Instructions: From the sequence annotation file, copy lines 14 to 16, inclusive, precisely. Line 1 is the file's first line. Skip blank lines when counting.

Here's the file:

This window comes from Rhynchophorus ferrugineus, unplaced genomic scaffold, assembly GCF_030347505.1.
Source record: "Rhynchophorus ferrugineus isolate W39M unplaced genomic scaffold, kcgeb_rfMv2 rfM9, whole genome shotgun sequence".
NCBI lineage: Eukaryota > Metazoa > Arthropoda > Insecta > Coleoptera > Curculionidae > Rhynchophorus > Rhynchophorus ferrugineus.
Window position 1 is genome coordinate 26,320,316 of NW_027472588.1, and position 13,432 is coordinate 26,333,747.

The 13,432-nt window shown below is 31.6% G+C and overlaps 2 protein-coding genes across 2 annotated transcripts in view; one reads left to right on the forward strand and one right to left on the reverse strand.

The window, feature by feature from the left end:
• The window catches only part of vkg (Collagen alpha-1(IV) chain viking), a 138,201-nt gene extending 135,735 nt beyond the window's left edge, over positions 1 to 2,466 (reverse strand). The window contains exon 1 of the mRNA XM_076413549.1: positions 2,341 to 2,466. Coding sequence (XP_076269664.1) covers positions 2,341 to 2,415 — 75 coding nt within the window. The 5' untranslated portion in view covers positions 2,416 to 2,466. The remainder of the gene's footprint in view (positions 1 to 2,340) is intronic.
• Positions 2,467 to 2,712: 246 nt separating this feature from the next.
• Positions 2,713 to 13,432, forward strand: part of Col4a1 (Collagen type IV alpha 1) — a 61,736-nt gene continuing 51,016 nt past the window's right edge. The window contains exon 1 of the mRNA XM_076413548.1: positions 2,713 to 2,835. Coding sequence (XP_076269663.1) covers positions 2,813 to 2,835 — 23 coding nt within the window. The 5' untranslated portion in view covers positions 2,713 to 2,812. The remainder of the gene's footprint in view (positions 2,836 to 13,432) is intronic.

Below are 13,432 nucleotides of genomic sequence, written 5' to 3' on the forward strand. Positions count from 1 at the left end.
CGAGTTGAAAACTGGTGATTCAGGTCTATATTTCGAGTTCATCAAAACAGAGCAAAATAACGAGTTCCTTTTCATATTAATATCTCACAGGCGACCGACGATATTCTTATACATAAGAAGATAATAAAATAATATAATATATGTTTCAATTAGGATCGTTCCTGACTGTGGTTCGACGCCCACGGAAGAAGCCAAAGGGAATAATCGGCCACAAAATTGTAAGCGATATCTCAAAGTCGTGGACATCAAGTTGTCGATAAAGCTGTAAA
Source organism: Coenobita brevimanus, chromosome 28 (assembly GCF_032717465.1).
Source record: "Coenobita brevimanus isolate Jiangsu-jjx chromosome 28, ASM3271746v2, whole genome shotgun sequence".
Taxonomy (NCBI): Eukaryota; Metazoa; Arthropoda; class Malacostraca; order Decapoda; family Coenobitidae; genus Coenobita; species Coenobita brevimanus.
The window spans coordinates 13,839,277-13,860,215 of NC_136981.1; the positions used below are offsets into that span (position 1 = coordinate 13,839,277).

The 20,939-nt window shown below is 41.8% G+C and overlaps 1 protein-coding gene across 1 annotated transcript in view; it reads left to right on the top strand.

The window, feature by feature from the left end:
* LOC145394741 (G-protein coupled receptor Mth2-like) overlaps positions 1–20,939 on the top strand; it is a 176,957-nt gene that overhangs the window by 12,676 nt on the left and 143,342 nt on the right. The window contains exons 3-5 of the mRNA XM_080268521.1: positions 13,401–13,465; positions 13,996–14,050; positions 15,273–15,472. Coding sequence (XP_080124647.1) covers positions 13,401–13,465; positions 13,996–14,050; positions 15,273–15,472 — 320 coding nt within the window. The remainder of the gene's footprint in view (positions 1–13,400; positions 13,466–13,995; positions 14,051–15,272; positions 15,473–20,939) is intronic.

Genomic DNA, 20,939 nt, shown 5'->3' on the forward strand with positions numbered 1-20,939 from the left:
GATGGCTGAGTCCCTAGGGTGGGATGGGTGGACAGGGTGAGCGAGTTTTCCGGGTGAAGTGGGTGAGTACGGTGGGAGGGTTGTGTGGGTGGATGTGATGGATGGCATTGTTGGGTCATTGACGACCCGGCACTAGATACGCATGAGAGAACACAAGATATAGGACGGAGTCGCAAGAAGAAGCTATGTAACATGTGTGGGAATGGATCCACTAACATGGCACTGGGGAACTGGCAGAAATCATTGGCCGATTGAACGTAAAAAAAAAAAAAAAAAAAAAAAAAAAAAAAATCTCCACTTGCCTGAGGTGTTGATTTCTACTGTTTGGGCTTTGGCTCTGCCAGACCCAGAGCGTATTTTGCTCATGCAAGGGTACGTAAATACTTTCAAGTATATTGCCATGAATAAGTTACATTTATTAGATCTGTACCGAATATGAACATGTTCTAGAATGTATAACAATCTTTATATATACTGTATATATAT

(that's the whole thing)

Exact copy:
Taxonomy (NCBI): Eukaryota; Metazoa; Arthropoda; class Malacostraca; order Decapoda; family Coenobitidae; genus Coenobita; species Coenobita brevimanus.
The window spans coordinates 13,839,277-13,860,215 of NC_136981.1; the positions used below are offsets into that span (position 1 = coordinate 13,839,277).

The 20,939-nt window shown below is 41.8% G+C and overlaps 1 protein-coding gene across 1 annotated transcript in view; it reads left to right on the top strand.